Bass Patterns - how do you guys go about doing these?

Messages
25
Likes
0
#1
I was wondering what people's thoughts were on creating baseline patterns on tunes.

I find putting the more melodic liquid/baselines together very easy - but doing something like a jump up tune tune I can never get the baseline sounding good or coherent. I try and put simple two note progressions together but they never sound particularly interesting - they also sound very weak...
 
Messages
40
Likes
4
#2
this might sound a bit odd but lately i have been singing/making the womp noises, recording them with a mic and then looking at the wav in melodyne to get my midi notes:D

other than that playing around with a piano set down an octave or too seems to get me some alright sounding jingles
 
Messages
472
Likes
13
#3
Could just be what you're doing, could be the synth. Try mixing up the notes, add breaks in the baseline and add a different bass. "I try and put simple two note progressions together" could be your problem, just add more, and more, without over doing it. Sometimes it helps too have them cut off, too. Sounds underneath, to give it a nice fuller sound, an undertoner. Sidechain it, drop it up and down, wobble that shit. Just be creative and work on it.
 

Eternaloptimist

Active Member
VIP Junglist
Messages
809
Likes
117
#4
this might sound a bit odd but lately i have been singing/making the womp noises, recording them with a mic and then looking at the wav in melodyne to get my midi notes:D

other than that playing around with a piano set down an octave or too seems to get me some alright sounding jingles
lol...wicked idea
 

Innovine

Active Member
Messages
435
Likes
27
#5
if you think about it, basically you'll be able to find an example of any pattern sounding nice. good tunes with a single long note? check. lots of short ones? check.a single short note? pitch bend at the start? pitch at the end? two notes? three? a third and a fifth, a third and a fourth, check check check. basically anything you can think of is out there i n a tune and sounding great.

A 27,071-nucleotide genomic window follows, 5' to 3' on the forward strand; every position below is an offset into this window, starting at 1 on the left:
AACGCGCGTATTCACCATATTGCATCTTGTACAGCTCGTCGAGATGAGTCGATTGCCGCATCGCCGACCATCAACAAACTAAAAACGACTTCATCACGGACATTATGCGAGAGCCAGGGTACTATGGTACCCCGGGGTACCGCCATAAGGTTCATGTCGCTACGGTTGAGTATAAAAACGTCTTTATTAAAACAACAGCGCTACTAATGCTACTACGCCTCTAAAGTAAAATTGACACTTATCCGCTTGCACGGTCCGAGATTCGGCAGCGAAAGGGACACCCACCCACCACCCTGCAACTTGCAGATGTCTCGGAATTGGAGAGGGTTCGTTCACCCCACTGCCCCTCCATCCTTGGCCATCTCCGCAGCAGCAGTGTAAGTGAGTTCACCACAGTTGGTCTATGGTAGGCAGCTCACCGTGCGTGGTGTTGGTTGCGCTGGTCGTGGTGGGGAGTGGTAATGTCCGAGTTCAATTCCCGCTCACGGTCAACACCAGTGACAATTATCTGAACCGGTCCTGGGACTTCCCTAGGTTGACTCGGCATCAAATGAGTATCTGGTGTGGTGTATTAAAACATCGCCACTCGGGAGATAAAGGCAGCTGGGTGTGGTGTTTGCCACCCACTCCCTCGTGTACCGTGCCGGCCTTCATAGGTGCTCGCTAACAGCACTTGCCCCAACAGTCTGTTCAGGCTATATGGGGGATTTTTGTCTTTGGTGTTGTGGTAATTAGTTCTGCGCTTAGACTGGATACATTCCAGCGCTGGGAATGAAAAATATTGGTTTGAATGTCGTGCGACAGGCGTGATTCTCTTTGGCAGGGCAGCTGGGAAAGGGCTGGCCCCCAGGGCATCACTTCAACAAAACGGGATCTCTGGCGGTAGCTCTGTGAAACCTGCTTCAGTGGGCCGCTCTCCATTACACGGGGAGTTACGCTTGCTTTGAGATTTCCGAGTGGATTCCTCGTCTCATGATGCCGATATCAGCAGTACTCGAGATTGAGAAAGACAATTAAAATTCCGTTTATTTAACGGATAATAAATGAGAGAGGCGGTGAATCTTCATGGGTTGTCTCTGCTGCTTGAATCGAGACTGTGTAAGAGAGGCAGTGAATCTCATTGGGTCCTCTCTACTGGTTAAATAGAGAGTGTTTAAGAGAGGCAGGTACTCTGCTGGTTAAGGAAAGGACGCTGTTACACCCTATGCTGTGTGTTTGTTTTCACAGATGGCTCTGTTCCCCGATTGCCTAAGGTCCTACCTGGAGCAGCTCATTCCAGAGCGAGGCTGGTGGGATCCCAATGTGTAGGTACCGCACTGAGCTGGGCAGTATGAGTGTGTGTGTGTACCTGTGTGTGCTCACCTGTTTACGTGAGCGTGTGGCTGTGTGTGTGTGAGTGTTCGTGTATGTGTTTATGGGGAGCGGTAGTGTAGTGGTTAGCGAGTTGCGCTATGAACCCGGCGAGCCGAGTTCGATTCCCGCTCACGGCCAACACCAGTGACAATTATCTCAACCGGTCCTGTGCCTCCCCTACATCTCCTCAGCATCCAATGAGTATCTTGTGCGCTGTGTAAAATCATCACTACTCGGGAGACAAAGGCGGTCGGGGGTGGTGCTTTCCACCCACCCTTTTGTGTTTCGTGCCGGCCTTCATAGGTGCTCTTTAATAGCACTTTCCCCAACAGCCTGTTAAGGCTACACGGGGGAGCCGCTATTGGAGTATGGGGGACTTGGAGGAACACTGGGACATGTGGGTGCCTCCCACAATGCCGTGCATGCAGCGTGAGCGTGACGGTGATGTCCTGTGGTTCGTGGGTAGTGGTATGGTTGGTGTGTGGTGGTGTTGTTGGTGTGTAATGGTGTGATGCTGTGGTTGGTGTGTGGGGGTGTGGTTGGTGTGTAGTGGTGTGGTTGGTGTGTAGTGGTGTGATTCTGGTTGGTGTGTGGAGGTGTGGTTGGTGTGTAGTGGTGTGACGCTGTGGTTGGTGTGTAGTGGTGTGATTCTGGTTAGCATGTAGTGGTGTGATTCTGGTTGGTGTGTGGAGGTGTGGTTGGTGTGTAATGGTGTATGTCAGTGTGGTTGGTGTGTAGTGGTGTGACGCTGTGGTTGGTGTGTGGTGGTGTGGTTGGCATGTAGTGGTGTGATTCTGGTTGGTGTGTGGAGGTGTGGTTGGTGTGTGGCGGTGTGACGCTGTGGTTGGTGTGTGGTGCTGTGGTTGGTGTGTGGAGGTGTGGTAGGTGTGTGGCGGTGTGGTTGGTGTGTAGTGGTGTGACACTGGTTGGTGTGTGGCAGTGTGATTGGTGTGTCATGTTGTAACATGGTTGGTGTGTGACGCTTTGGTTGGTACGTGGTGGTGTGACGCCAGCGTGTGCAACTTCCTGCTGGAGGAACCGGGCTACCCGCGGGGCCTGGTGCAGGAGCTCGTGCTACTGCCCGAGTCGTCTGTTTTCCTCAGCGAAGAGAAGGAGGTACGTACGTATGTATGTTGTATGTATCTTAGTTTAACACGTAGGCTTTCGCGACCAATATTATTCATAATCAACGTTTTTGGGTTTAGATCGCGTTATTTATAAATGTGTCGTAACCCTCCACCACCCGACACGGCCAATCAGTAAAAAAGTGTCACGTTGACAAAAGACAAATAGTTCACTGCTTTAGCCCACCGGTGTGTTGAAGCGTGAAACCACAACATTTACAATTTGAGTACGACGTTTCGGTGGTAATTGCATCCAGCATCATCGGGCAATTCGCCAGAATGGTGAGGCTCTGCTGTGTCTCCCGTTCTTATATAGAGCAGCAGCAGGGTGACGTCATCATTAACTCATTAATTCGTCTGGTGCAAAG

troublemakers

Origins Unknown
Messages
233
Likes
2
#6
This depends on what genre.. The typical dubstep glitchy shit is easy, just take a bunch of different stabs, glitch em up and place them in random places lol..

Drum N Bass can go two ways, bass stabs or rolling basslines...

I do tend to hum my melody's and basslines before creating one..
 
Messages
215
Likes
18
#7
If I haven't got an idea already, I usually loop the beat hit record and jam it out for 10 minutes or so. Then go back through and see if there is anything that tickles the pickle you know.

I do this a lot with melodies too if I'm struggling.
 

troublemakers

Origins Unknown
Messages
233
Likes
2
#8
Me to, my cousin (which i produce with) likes to loop an 8 bar loop and i keep telling him to loop it atleast 32 bars and start riffing, he won't listen though. But yea, that's another good way to find a little groove.
 

lostnthesound

Burns Easily in the Sun
VIP Junglist
Messages
1,390
Likes
191
#9
I like to jam out and have my DAW record my takes for a few minutes. Then I'll go back and audition them to see what works best.

I've actually started humming a bit as well. Then I take it a step further and process the hums via Native Instrument's The Mouth--it essentially synthesizes your voice. :)
 

troublemakers

Origins Unknown
Messages
233
Likes
2
#10
But the Mouth killed music!! LOL!!

What i really need to do is utilize my phone and install a recorder app, i can't count the times ive had some sick beats come to me out of nowhere and forgot them 10 minutes later.
 
Top